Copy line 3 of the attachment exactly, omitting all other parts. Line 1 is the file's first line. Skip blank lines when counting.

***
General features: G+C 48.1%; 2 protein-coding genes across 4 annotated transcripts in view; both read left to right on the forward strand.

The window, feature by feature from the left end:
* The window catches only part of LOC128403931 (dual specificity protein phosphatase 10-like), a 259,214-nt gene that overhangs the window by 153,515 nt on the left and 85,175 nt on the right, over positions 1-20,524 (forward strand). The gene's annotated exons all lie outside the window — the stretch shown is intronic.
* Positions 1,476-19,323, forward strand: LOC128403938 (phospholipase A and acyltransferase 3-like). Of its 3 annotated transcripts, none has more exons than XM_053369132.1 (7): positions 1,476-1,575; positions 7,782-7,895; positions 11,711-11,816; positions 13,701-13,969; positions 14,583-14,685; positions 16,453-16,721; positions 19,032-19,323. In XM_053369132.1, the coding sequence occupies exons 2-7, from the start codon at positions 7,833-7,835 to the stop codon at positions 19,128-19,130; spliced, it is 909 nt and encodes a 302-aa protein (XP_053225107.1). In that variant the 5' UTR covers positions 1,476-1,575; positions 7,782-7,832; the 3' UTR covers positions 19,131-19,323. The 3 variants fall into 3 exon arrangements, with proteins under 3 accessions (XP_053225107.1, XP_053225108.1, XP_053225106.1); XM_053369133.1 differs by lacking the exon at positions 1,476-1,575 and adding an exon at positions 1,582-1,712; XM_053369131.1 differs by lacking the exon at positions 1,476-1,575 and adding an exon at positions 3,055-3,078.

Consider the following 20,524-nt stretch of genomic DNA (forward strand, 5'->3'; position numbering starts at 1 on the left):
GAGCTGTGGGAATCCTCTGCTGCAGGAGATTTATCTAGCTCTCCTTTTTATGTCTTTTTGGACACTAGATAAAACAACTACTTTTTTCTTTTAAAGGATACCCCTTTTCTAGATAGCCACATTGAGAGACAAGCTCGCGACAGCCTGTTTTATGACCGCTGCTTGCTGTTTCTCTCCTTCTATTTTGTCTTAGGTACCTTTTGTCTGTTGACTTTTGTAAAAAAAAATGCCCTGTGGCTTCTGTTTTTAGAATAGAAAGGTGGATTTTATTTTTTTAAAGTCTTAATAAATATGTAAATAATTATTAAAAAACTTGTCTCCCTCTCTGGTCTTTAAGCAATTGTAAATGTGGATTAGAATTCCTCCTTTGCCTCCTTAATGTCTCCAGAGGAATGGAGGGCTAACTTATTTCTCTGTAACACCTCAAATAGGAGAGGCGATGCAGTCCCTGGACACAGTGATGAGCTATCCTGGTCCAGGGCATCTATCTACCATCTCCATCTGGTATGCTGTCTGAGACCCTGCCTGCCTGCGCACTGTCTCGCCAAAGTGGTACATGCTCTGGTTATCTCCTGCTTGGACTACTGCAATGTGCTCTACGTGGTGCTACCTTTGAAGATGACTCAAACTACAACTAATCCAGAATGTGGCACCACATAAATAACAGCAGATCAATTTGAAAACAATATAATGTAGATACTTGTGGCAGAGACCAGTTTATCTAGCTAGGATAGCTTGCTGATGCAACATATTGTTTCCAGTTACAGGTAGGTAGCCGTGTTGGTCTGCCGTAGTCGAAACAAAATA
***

* The window catches only part of LOC128403931 (dual specificity protein phosphatase 10-like), a 259,214-nt gene that overhangs the window by 153,515 nt on the left and 85,175 nt on the right, over positions 1-20,524 (forward strand). The gene's annotated exons all lie outside the window — the stretch shown is intronic.